Open banking is here – but it will cost you your privacy

Open banking brings with it many advantages, says Merryn Somerset Webb. Just be sure your privacy is a price worth paying.

I am worried. This time it isn't inflation, interest rates or markets. It is you and your financial data. Since the Facebook crisis, most of us grasp that data is an asset one that can be sold to advertisers and promoters. But still not enough of us grasp quite what that means for financial apps.

In our new world of "open banking" which requires banks and building societies to make your account data available to other companies, at your request lots of new apps, promising to help you manage your finances, are springing up. You sign up (free!). You link all your accounts, assets and borrowing to the app. You can see everything in one place (no more manually updating your own spreadsheets!). The app, be it Moneyhub or Yolt in the UK or Clarity in the US (which has just been bought by Goldman Sachs for an undisclosed sum), then gives you "powerful insights" into your spending habits and the tools to help you manage better "nudges" to pay bills, and to save when you can.

I love this concept and so do lots of you 250,000 people have already signed up to Yolt. We all want to find a way to reduce the admin of our financial lives. But before we rush in, we need to think about how it can be that such very useful services can be free. The answer, of course, is that they are less services than marketing machines. Their business plans rest on using all they know about you to make commissions by "helping you find better deals" steering you to advisers, or to new products.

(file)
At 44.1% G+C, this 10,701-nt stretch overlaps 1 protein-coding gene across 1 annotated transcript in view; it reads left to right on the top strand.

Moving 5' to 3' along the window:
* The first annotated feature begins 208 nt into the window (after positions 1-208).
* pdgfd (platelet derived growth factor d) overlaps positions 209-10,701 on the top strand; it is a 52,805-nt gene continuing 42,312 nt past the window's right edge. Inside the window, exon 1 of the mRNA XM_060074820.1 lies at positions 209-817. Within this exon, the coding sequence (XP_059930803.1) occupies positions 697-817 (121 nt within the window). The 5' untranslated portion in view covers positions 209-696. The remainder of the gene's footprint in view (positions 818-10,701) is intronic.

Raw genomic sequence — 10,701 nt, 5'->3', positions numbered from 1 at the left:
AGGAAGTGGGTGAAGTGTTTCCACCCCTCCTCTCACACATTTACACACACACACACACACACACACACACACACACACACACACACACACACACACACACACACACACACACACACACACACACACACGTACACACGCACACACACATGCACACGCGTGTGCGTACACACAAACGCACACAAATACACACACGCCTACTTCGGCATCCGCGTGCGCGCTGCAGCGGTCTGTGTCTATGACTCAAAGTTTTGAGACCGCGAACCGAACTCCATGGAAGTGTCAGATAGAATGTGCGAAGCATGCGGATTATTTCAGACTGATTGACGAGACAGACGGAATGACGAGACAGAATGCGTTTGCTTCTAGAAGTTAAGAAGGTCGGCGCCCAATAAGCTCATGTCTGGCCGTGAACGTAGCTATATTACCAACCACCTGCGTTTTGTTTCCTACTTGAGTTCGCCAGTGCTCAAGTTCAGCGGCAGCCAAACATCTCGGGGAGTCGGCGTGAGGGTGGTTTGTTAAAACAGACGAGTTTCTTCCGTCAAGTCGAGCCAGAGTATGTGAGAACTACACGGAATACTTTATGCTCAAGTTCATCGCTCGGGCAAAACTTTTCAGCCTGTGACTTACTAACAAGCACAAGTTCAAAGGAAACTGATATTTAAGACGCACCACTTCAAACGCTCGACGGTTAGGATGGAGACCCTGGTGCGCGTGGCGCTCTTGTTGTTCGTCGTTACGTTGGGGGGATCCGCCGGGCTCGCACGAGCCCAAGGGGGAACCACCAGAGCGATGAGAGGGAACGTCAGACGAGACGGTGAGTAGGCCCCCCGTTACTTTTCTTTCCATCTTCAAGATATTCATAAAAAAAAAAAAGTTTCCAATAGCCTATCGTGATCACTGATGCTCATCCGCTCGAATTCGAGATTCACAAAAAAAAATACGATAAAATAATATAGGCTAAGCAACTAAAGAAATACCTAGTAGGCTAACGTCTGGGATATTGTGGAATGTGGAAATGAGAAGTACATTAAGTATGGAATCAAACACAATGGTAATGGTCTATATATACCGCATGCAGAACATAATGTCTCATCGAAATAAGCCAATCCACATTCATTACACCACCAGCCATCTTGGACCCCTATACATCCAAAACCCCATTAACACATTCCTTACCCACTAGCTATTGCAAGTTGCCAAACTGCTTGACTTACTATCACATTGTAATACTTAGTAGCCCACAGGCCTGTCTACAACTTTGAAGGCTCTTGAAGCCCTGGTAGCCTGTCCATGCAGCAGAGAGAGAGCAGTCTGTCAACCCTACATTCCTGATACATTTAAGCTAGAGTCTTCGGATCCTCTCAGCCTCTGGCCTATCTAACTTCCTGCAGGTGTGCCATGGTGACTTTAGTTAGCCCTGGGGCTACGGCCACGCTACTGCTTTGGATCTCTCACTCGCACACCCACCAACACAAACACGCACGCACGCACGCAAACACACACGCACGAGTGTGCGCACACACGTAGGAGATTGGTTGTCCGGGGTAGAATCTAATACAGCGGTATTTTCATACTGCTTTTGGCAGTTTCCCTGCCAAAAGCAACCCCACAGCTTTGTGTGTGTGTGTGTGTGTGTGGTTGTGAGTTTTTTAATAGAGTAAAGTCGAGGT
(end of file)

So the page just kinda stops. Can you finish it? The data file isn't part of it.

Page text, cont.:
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The key thing? They are going to know a lot about you. As I have said here before (and will keep saying until everyone gets it), the likes of Google and Facebook can make pretty good guesses about what you need and what you want. A neatly set-up banking app doesn't have to. It knows. Where you go, what you eat, what you earn, what you own, what you owe it's all there. Perhaps you think the fact that you are soon to get engaged is a secret. But to anyone who knows you have been spending more on flowers, dinners deux, and the odd overpriced ring, it isn't. And the affair you have seven years later? If your personal card is being used in a luxury hotel just outside the M25 and your joint account card is being used in a south London Waitrose, odds are that secret isn't safe either.

Perhaps the app will help you out by suggesting a new personal loan or a good pension specialist. You may find this personalised nudging helpful. But it's worth remembering that you are paying for it with the last vestiges of your privacy. Is that what you really want? It is, I think, worth a few minutes careful consideration (for more on this, listen to our latest podcast). For some happier uses of technology to offer you something personalised, see our cover story, where Mike Tubbs explains how the future of medicine is all about you in a good way.

Merryn Somerset Webb

Merryn Somerset Webb started her career in Tokyo at public broadcaster NHK before becoming a Japanese equity broker at what was then Warburgs. She went on to work at SBC and UBS without moving from her desk in Kamiyacho (it was the age of mergers).

After five years in Japan she returned to work in the UK at Paribas. This soon became BNP Paribas. Again, no desk move was required. On leaving the City, Merryn helped The Week magazine with its City pages before becoming the launch editor of MoneyWeek in 2000 and taking on columns first in the Sunday Times and then in 2009 in the Financial Times

Twenty years on, MoneyWeek is the best-selling financial magazine in the UK. Merryn was its Editor in Chief until 2022. She is now a senior columnist at Bloomberg and host of the Merryn Talks Money podcast -  but still writes for Moneyweek monthly. 

Merryn is also is a non executive director of two investment trusts – BlackRock Throgmorton, and the Murray Income Investment Trust.